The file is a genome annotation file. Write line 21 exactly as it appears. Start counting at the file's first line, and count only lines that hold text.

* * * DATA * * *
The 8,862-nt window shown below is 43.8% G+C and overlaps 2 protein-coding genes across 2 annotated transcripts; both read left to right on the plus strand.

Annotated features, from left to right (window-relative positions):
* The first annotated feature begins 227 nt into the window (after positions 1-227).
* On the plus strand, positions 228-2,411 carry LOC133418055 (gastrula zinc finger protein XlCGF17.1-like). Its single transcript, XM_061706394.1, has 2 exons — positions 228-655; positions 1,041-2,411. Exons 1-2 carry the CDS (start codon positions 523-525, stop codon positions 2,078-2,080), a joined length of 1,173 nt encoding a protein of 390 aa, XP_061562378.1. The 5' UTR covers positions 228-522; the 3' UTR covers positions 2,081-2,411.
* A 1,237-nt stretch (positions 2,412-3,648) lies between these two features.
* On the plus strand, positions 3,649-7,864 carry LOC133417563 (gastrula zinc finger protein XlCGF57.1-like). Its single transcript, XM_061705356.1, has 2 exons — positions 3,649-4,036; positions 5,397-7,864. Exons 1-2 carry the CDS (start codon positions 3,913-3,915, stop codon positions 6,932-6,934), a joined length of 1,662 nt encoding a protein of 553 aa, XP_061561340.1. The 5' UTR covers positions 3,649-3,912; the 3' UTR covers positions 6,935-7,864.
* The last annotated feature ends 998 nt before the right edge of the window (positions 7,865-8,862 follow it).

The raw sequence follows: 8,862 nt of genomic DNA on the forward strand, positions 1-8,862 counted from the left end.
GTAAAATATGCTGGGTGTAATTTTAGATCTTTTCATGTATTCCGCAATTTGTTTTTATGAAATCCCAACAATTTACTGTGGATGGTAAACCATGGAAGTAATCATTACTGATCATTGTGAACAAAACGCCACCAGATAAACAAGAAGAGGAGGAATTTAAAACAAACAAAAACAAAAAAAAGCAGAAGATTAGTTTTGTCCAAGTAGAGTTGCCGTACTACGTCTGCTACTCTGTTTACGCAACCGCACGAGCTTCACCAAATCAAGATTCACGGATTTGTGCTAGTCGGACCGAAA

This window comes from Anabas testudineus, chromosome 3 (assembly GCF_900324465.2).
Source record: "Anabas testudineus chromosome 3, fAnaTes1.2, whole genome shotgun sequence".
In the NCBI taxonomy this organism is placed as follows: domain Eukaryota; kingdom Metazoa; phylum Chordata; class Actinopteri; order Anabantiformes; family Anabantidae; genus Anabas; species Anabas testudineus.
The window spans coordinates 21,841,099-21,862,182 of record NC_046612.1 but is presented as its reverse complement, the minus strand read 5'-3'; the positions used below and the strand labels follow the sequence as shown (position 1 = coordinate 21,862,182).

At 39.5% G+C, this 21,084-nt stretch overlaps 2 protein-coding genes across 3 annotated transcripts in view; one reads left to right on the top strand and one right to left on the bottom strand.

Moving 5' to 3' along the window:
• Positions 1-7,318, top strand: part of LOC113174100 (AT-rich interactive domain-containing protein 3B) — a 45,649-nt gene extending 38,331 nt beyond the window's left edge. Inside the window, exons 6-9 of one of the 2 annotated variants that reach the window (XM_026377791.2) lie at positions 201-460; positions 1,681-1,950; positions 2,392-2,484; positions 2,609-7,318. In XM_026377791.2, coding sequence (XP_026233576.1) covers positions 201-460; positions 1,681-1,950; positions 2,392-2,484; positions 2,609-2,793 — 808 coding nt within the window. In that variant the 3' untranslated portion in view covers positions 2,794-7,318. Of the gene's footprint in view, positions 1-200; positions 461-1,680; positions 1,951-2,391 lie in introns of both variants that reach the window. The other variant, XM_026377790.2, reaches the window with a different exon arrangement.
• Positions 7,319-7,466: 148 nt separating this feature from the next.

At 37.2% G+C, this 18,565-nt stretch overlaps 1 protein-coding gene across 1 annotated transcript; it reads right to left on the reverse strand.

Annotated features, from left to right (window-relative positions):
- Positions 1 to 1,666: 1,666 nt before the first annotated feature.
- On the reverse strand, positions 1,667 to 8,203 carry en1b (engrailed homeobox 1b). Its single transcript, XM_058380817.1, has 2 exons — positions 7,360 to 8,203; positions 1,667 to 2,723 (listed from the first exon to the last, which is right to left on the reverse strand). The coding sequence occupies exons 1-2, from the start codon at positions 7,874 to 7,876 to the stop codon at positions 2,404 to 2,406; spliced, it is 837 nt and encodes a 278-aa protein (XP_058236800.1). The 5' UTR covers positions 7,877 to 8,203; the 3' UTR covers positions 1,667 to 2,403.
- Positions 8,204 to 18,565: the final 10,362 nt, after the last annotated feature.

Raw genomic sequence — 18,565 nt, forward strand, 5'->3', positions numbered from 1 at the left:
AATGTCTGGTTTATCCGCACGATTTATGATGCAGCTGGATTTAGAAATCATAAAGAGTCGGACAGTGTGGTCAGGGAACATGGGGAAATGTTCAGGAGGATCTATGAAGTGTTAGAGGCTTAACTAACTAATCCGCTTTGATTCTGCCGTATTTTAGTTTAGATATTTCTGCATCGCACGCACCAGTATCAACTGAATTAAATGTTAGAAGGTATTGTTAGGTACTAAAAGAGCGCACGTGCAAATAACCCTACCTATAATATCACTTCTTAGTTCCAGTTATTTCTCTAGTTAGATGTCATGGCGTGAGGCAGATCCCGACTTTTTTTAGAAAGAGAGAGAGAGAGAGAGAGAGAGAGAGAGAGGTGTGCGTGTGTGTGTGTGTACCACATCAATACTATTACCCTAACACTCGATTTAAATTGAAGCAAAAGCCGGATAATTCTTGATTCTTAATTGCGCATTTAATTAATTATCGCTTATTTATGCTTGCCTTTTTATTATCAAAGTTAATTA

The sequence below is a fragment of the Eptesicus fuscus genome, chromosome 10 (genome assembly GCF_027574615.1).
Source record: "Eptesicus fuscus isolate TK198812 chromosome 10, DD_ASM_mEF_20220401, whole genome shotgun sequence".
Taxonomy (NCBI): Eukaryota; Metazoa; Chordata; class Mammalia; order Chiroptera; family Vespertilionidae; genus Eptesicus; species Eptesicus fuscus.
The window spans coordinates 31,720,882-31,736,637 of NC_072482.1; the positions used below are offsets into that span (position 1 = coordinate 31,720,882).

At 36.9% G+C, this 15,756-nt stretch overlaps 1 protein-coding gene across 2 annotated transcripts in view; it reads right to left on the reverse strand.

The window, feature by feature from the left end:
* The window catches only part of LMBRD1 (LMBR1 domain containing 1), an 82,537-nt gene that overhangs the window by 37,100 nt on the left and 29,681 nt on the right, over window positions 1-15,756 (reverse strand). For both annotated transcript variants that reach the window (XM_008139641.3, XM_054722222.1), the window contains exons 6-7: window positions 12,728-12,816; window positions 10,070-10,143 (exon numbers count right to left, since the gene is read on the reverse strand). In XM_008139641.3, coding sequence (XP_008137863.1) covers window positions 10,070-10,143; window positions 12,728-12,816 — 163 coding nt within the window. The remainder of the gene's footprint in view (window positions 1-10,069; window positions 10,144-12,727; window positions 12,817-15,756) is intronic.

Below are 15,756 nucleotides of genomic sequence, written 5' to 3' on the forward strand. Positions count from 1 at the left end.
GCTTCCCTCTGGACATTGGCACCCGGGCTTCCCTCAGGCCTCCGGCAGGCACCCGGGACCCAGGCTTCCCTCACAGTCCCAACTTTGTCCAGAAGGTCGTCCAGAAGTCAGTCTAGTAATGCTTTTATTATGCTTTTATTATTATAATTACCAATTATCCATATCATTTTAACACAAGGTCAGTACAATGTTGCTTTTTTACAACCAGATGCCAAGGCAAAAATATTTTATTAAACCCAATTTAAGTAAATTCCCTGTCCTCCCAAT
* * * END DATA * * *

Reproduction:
- On the reverse strand, positions 1,667 to 8,203 carry en1b (engrailed homeobox 1b). Its single transcript, XM_058380817.1, has 2 exons — positions 7,360 to 8,203; positions 1,667 to 2,723 (listed from the first exon to the last, which is right to left on the reverse strand). The coding sequence occupies exons 1-2, from the start codon at positions 7,874 to 7,876 to the stop codon at positions 2,404 to 2,406; spliced, it is 837 nt and encodes a 278-aa protein (XP_058236800.1). The 5' UTR covers positions 7,877 to 8,203; the 3' UTR covers positions 1,667 to 2,403.